Arts & Entertainment
3 min

Play celebrates groundbreaking Beat generation

Ginsberg and friends paved the way for today's queers

QUEERS OWE THEM SO MUCH. The Beat luminaries celebrated all expressions of sexuality in their work. The Dream Machine recreates that energy. Credit: (Capital Xtra file photo)

The queer community has a lot to thank the Beats for. Beat luminaries like Jack Kerouac, William S Burroughs, and Allen Ginsberg saw America filtered through the eyes of it’s victims: the shamed and denounced queer community, the persecuted and segregated African-Americans. The Beats came to celebration of each other’s sexualities, and resisted conformity with society’s norms. They also believed in artistic innovation and multiculturalism, thoughts that gratefully percolated through our own modern, Canadian thought.

The Dream Machine, a musical presented at the NAC until Oct 28, is an upbeat, hallucinogenic, almost gothic look at 1950s Beat generation innovators. It centres on William S Burroughs and his Canadian mentor, Brion Gysin. The two worked to devise a machine through which flashing light would cause the user to enter a lucid, waking dream state by replicating relaxing alpha wave patterns in the brain. The dream machine user would then be free from the effects of mass cultural assimilation and the brainwashing effects of advertising.

Denise Clark, stage manager and actor in the Dream Machine, really hopes that the queer community will take an active interest in the play.

“We hope that it would appeal to the queer community because it is about pioneers in the queer community,” says Clark. “I would say [the Beats] definitely opened more doors for queer men, so I think the general notions of “queer” and the general placement of the outsiders in the piece, as well as the dramatic courage of the outsiders who lived their lives the way they wanted to live, is important for everybody who has a different lifestyle and an alternative psyche.”

This musical, co-written by Blake Brooker and David Rhymer, and directed by Brooker, is an unconventional, rampaging combination of dance and song, interspliced with Beat-luminary-inspired monologue.

“Ginsberg and Burroughs are our touch men; we are playing around with Burroughs and his wife — at the time in Mexico they were doing a lot of speed and drinking; during that journey Burroughs shot his wife, it became the strongest theme in his work forever. The beats were so ahead of themselves and ahead of the times and they weren’t simple creatures — they were way ahead of their times when in the ’40s and ’50s in America you basically had to tow the line and do what you were told,” says Clark.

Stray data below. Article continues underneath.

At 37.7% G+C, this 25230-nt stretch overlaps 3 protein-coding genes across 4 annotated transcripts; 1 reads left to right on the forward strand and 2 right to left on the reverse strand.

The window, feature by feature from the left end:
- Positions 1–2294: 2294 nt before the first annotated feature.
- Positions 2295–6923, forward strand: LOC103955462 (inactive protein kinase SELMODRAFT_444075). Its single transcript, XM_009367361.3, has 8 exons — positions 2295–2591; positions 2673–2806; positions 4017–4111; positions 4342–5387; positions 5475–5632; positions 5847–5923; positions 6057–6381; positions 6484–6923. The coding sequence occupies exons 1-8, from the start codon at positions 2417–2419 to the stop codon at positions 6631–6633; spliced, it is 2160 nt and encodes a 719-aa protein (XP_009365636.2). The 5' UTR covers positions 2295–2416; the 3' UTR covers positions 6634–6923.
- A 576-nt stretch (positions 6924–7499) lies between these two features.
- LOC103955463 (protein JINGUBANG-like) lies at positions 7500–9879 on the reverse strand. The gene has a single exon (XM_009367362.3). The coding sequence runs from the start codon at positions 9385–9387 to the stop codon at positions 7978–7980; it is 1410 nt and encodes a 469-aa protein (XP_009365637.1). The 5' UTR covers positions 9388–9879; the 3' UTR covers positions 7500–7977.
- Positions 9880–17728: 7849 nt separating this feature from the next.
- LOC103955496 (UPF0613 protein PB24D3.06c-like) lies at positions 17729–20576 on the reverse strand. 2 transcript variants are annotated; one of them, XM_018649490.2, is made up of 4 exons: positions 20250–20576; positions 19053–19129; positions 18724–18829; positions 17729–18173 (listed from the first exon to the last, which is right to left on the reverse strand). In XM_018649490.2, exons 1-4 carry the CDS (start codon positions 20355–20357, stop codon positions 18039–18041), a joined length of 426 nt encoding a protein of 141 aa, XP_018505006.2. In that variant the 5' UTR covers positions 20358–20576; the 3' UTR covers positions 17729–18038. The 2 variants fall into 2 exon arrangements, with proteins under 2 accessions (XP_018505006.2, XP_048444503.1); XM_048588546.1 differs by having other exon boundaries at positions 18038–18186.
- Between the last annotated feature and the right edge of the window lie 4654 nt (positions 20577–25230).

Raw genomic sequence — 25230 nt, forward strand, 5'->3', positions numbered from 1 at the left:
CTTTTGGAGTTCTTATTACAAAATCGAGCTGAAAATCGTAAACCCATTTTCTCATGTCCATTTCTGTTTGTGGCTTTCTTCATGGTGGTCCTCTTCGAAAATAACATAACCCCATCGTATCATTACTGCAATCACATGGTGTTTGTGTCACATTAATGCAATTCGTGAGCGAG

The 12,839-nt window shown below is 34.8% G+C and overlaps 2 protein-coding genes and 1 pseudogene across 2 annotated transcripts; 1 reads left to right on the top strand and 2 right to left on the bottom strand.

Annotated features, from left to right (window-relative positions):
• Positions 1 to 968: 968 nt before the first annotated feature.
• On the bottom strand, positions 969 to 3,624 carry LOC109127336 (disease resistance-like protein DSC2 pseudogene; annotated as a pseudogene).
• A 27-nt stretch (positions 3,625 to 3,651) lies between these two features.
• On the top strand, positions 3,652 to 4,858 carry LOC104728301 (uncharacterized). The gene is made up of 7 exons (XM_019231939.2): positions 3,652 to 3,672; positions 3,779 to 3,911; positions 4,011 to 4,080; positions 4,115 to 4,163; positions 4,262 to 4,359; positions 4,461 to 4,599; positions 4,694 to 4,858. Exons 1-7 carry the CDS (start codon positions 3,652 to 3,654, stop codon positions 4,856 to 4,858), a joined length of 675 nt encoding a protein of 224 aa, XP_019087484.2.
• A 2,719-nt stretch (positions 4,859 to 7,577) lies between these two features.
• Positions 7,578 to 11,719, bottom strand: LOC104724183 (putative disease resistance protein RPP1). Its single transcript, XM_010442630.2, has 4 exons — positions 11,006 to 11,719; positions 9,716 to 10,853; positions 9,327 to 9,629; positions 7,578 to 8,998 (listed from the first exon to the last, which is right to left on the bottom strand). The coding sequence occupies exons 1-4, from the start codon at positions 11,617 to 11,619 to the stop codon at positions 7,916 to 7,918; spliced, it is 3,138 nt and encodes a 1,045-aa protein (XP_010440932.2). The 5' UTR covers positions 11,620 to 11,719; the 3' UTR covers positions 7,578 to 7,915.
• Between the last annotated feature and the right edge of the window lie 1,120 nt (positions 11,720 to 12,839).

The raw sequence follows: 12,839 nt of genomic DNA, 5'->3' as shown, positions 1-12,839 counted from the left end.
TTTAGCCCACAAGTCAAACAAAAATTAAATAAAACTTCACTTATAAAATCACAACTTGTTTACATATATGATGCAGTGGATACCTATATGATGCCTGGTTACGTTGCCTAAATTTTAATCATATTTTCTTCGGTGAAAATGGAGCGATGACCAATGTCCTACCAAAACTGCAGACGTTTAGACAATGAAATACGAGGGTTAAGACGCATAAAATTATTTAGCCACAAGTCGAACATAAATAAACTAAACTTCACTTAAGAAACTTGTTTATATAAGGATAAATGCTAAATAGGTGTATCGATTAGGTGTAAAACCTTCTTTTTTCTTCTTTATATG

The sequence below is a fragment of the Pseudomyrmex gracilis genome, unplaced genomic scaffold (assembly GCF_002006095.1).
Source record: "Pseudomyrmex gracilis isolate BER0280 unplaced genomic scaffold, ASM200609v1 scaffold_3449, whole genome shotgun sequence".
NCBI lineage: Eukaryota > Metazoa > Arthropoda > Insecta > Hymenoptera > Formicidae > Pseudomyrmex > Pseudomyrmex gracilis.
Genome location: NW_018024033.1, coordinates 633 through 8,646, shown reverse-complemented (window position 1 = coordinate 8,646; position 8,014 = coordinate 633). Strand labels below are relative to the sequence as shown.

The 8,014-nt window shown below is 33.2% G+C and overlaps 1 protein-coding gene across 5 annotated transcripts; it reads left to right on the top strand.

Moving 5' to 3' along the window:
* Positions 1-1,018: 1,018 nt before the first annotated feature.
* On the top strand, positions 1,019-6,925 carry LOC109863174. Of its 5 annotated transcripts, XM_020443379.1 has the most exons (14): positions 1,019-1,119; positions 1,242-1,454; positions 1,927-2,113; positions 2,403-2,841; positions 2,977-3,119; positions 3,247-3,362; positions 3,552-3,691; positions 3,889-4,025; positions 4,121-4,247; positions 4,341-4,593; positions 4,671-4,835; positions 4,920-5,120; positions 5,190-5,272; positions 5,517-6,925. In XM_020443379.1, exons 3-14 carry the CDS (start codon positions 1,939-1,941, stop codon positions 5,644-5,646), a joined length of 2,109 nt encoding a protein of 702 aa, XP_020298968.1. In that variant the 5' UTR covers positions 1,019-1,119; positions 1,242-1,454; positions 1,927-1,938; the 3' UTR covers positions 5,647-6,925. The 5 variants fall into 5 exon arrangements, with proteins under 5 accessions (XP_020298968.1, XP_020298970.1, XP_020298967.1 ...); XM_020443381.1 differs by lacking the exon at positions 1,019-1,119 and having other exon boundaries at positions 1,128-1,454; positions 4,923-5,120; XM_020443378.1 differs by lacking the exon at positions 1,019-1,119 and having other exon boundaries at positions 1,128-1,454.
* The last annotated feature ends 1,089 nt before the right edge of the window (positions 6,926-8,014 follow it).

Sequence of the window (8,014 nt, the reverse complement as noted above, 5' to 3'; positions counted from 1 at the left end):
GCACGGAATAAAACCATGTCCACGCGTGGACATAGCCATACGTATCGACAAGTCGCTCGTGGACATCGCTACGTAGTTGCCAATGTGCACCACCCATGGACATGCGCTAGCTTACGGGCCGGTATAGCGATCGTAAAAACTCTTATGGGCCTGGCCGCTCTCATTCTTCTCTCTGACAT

One Yellow Rabbit, the theatre company presenting the piece, is also excited to include information about Canada’s own Bryon Gysin, a gay man from Edmonton who was integral to the Beat movement.

“He was living in Tangiers and Paris at the time in the ‘Beat hotel’ as they used to call it. Gysin was a visual artist and a painter and an experimental poet. He and Burroughs were cutting on a newspaper and they came up with the cut-up poetry technique — randomly putting phrases together. They came up with very trippy poetry, and some of them even wrote novels like this. The novels are almost unreadable at times, but what they leave you as an artist is you are moving away from fear and writers block to a more transcendent place as an artist.”

The Dream Machine is not a linear musical with a plot or characters, nor is it absurd. It aptly reflects the Beat generation unsystematically through peculiar lyrics and dance choreography.

“It’s like an oratorio. It is a concept album, a kind of healing, soothing synthesis, melding physicality and grotesqueness that swirls around with beautiful, strange imagery. The performances are highly crafted, and the choreography is detailed and subtle and very emotional. But it’s not all about oppression. There is a lot of comedy in the play, too. Some of the tunes are quite joyful. There are serious aspects and very dramatic themes, the emotional landscape, and we are creating that in the room. We were not going for oppression but a sense of released emotionality.”

The play is fairly accessible, but to get the most out of it, a little knowledge about the Beats can go a long way. Clark suggests searching for information on the Beat generation before coming to the play.

“I wish I could say, ‘Nah, we’ll teach you everything to know in the show,’ but it would be cool to get some information, the creative and artistic information that’s on the table for the Beats-such as the pioneer, Kerouac and the ‘whatever-happens-happens’ road trip that he took. The strange courage of this group is good to know.”

And, she adds, “Bring your sexiest friend and hold hands. Before going to this, you could smoke a great big fat joint and say, ‘Ohhh what a trip’ — it is a gift for those who want to sit back and watch something unfold.”